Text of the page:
Bullying ‘epidemic’: parents call for action

Bullying is a problem in the borough, say parents following our investigation
Bullying is a problem in the borough, say parents following our investigation

A Scarborough News investigation has revealed fewer pupils are being kicked out of class, amid claims not enough is being done to tackle the borough’s bullying “epidemic”.

Not one secondary school student has been expelled, nor has any primary pupil been suspended, for bullying in the last four years.

Across the borough, over 1,424 secondary school pupils have been suspended from class for offences ranging from assaulting staff and pupils to sexual misconduct.

The figures mean that on average, at least one pupil is suspended for every day of term-time in Scarborough.

But only a fraction of those offences have been deemed serious enough by schools to warrant expelling the pupil.

And with bullying not one of them, parents have called for the schools to “stop turning a blind eye” to bullying.

“It seems that bullies’ rights are more important than their victims’,” said the father of one girl who he claims was on the receiving end of a beating from two known bullies.

His daughter was also suspended for two days for throwing punches during the fracas, but he, and other parents, claims bullies are allowed to return to school while their “victims” feel like they have to move.

“Children obviously move under their own accord, but they are being forced into that situation as nothing is being done to tackle the bullying epidemic.”

Figures obtained under the Freedom of Information Act show that since 2011, temporary suspensions have fallen by over 26 per cent in the borough’s secondary schools, with a year-on-year decline.

In the 2011/2012 term, 417 pupils were suspended across the borough. Last year, that figure was down to 308.

Across the four-year period of our figures, the borough’s biggest school Graham has regularly topped the suspensions table, and has bucked the local trend with suspensions actually increasing – with Ofsted positively highlighting this in a recent report.

But according to our figures, Graham School is one of three secondaries in the borough – along with the smaller Eskdale and the Scarborough Pupil Referral Service – that hasn’t suspended anybody directly for bullying since at least 2011.

The Scarborough News contacted the school’s headteacher Helen McEvoy but she was unavailable.

But our figures show while the rest of the other schools have issued at least one suspension in recent years for bullying, nobody has ever been directly expelled for it.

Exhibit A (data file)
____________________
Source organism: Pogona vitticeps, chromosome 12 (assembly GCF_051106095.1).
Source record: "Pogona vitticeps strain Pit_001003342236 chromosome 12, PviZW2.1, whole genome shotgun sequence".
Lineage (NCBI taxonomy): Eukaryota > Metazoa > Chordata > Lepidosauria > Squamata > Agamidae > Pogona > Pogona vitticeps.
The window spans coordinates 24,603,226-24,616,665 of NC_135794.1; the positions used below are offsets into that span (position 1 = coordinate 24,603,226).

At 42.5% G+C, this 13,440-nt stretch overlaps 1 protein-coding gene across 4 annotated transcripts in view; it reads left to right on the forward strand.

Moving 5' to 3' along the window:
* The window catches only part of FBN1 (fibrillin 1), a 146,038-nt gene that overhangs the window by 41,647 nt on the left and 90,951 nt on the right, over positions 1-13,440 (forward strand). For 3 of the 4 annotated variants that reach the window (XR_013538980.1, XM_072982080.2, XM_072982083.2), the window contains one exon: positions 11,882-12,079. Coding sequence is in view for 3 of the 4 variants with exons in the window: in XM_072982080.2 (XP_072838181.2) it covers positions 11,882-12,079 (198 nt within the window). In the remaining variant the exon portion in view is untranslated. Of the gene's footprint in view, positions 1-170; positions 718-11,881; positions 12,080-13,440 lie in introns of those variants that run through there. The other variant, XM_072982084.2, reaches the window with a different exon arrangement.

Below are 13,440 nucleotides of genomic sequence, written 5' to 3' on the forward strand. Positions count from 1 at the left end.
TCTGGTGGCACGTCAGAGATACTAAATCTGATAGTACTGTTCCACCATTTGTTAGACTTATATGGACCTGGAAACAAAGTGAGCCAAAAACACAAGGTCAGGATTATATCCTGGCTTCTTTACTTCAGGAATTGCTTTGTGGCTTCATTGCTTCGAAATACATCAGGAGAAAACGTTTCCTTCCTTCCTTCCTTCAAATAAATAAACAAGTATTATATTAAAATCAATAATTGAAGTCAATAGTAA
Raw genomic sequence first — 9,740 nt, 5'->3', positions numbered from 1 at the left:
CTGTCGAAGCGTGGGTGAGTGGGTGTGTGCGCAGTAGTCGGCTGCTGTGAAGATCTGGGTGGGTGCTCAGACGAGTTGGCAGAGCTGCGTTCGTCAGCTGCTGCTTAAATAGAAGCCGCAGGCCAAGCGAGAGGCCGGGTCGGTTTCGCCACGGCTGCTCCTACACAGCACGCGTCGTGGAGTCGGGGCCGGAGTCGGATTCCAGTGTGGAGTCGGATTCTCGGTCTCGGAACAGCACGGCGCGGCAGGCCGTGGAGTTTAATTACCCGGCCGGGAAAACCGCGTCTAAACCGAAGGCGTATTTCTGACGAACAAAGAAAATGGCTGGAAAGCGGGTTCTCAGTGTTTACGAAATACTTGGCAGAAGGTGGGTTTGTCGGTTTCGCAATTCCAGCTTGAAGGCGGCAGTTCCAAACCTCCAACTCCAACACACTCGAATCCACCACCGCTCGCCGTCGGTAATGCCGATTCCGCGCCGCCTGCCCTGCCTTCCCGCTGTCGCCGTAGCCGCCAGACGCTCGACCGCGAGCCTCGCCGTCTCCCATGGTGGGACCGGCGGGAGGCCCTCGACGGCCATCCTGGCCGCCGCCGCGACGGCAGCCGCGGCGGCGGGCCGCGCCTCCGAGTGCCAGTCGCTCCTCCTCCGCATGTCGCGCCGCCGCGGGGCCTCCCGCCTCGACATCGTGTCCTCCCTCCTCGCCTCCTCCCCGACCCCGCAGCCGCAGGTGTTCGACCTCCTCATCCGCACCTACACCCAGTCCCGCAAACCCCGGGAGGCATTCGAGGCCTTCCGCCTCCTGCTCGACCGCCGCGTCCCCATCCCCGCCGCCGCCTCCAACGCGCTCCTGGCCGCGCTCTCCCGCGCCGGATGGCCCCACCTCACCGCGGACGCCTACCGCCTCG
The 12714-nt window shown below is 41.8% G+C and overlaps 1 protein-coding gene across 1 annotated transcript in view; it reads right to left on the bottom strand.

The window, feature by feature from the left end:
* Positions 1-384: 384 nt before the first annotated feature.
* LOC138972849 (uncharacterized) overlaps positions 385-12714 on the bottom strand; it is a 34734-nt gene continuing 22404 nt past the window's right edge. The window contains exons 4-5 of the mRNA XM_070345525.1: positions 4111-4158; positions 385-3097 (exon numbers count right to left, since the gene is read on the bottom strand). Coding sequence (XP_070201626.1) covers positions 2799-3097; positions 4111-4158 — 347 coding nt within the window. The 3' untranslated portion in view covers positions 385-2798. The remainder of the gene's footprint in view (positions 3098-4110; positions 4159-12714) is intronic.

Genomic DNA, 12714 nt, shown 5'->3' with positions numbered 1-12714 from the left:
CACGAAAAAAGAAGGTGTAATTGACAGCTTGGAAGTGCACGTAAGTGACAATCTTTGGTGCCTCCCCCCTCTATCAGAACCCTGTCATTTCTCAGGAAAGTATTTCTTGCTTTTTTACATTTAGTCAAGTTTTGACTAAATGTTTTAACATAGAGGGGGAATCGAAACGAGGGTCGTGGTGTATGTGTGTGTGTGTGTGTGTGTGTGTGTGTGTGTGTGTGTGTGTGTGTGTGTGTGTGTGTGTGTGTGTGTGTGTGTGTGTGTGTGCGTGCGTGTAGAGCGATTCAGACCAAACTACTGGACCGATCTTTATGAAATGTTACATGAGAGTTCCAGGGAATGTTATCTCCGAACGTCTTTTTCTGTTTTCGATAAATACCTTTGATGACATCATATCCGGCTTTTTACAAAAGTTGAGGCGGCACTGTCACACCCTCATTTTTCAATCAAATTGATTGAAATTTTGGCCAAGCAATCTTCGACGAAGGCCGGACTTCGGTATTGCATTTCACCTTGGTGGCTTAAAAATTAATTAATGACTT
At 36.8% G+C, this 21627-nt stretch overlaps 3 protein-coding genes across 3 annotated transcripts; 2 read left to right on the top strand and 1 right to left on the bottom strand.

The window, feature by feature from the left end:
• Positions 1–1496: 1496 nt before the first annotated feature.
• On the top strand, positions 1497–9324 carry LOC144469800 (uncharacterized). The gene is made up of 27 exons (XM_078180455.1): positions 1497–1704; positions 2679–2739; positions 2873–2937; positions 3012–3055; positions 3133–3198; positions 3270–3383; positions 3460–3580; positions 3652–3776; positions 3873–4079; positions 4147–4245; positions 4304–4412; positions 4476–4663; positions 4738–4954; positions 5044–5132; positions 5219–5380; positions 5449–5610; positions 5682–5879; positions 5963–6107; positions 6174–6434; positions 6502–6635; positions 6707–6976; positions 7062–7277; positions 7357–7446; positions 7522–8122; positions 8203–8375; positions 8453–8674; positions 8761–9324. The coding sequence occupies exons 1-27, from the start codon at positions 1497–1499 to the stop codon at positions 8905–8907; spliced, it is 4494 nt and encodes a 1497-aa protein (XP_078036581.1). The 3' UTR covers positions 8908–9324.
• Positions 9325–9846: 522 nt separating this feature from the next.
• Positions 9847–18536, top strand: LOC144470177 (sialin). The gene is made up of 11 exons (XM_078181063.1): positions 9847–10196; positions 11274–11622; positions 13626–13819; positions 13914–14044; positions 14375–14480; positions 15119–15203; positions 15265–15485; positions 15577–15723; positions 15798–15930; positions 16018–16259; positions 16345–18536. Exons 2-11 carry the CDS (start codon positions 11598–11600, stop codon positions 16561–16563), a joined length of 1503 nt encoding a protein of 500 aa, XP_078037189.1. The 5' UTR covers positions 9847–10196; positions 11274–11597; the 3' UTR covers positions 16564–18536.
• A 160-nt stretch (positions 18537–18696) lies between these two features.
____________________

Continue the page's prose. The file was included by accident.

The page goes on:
One mother claims she pulled her daughter from a large Scarborough secondary following a bullying campaign.

“They made her life hell, but they were allowed to come back – how is that right?” she said.

“To me it just seems easier to let the victims find a new school, rather than for someone to take a stand to try and tackle bullying.”

In the wake of our investigation, North Yorkshire County Council admits “more should be done” to combat bullying in its schools.

It follows a survey by the authority which found that just over half of the region’s secondary pupils think their school takes bullying seriously.

In a statement, the authority claims it takes “bullying extremely seriously” adding that it works with all schools to tackle the problem and raise awareness among staff and students.

The survey, called ‘Growing up in North Yorkshire’ revealed that just 51 per cent of older pupils thought their schools were trying to tackle the issue.

The majority of primary pupils thought their schools took bullying seriously.

Admitting more should be done, a council spokesperson said the authority has established a number of initiatives in Scarborough, including anti-cyber bullying guidance.

They added: “Bullying seriously undermines individual self confidence and self worth and as a result is an important priority for all schools.

“We have seen a reduction in the use of fixed term exclusions at secondary level in Scarborough by about 25 per cent over the course of the last four years (417 down to 308) and whilst the numbers of permanent exclusions have increased from eight to 16 they are still unusual and schools’ individual figures are consistently under five.

“The picture at primary level sees in our view no significant increase in use of fixed term exclusions.

“Behind the data, none of the primary fixed term exclusions relate to bullying as the main reason and at secondary it features in some schools but not all.

“However, this data does not mean that bullying is not managed or taken seriously.”